On behalf of the Society welcome,
We view the Centennial not only as a celebration to remember the burial of the World War I Unknown Soldier, but an opportunity to reflect on what the Tomb of the Unknown Soldier means to America. In three instances since 1921, the remains of unknown servicemen have been interred at the Tomb of the Unknown Soldier, with the remains of the Vietnam Unknown Soldier removed after modern science identified the serviceman. The crypt remains empty, but a marker was placed honoring all those still missing in action (MIA/POW) which underscores the larger purpose of the Tomb of the Unknown Soldier, and rings true to the legislation that created the Tomb of the Unknown Soldier by Congressman Hamilton Fish, who viewed the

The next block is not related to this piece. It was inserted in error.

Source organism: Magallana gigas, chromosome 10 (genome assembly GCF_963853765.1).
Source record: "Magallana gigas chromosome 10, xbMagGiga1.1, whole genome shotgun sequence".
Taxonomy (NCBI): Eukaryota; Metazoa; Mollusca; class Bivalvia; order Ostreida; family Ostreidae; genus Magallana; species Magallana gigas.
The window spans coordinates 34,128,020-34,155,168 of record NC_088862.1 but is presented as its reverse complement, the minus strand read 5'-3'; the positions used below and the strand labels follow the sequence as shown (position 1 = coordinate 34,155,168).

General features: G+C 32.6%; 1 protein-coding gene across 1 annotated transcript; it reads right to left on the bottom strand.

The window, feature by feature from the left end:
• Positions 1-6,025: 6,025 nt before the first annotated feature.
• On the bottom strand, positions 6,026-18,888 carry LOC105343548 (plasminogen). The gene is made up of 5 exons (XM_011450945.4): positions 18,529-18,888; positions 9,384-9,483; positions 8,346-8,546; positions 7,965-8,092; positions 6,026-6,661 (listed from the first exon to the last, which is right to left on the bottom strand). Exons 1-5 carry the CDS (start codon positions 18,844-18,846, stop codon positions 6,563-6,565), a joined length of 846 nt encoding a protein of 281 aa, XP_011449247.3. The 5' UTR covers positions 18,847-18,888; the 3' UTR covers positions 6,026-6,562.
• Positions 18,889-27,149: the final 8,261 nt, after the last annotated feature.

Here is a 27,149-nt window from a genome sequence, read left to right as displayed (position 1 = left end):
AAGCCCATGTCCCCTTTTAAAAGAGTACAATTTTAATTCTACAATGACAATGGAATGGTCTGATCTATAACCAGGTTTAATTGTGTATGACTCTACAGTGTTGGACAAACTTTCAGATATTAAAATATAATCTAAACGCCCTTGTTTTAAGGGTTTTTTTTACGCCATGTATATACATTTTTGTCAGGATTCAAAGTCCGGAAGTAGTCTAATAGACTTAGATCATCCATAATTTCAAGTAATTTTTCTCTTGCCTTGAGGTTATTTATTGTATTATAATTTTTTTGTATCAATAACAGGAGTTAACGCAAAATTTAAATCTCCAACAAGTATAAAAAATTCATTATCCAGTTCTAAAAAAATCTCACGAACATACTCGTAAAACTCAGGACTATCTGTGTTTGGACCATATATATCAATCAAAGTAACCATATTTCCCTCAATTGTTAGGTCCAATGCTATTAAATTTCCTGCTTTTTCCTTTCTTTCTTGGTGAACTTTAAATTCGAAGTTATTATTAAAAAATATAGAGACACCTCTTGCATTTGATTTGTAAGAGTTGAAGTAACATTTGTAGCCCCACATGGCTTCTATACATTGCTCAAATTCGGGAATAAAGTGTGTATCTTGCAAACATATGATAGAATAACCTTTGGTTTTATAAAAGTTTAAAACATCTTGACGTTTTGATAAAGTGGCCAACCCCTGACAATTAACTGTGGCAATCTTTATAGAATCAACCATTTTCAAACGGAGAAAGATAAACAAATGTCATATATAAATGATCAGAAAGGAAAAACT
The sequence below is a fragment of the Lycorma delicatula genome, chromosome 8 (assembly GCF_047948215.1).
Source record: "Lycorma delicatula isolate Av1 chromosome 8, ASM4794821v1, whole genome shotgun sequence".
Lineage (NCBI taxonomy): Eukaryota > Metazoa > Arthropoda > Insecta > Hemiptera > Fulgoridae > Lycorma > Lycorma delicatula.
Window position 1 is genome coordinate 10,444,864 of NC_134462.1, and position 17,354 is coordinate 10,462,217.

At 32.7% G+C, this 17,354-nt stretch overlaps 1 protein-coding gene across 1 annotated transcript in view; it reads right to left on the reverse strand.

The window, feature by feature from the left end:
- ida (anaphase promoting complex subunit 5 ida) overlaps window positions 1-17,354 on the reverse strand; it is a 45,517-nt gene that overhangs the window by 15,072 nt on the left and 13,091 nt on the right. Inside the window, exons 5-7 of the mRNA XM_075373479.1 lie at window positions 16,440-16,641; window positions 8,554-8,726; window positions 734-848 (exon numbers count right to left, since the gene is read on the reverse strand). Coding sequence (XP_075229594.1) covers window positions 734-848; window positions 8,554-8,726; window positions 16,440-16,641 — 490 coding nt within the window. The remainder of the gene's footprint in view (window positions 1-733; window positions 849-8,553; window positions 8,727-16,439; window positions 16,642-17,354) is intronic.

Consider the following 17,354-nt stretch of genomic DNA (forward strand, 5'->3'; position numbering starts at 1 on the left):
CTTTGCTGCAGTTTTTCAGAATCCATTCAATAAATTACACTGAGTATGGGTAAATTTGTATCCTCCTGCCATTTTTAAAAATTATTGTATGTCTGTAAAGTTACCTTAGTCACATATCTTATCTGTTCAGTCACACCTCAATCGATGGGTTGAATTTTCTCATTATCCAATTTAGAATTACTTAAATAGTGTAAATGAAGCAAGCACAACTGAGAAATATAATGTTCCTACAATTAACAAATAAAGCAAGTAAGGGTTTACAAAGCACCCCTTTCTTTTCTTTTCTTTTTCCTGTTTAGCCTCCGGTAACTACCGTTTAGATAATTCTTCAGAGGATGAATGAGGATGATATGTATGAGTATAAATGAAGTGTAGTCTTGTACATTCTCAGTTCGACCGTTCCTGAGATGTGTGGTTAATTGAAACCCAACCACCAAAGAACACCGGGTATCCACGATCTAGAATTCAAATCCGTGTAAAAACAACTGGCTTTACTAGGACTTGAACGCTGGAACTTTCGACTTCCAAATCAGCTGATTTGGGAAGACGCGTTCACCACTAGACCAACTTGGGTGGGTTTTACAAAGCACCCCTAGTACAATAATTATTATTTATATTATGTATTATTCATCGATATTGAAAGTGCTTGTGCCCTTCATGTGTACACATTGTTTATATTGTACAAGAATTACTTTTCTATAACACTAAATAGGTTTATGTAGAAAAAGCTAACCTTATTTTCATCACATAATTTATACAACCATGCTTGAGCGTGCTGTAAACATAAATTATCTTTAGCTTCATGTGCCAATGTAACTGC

Tomb of the Unknown Soldier as a focal point to bring all Americans together—that its meaning be not limited to the Great War and the exclusive claim of that War’s veterans.
I hope you will join us in the national endeavor.
- Gavin McIlvenna,
President & Centennial Committee Chairman
Support the Society
The Society of the Honor Guard, Tomb of the Unknown Soldier (SHGTUS) is able to provide our programs, events, assistance, scholarships, and services due to the generosity of its members, organizations, and individuals. SHGTUS does not receive institutional funding. Note: The Society of the Honor Guard, Tomb of the Unknown Soldier is a 501(c)(3) organization, so your contributions may be fully tax deductible.
Did you know?
How many steps does the Sentinel take during their 'walk' by the Tomb of the Unknowns and why?
Twenty-one steps. It alludes to the twenty-one gun salute, which is the highest honor given any military or foreign dignitary.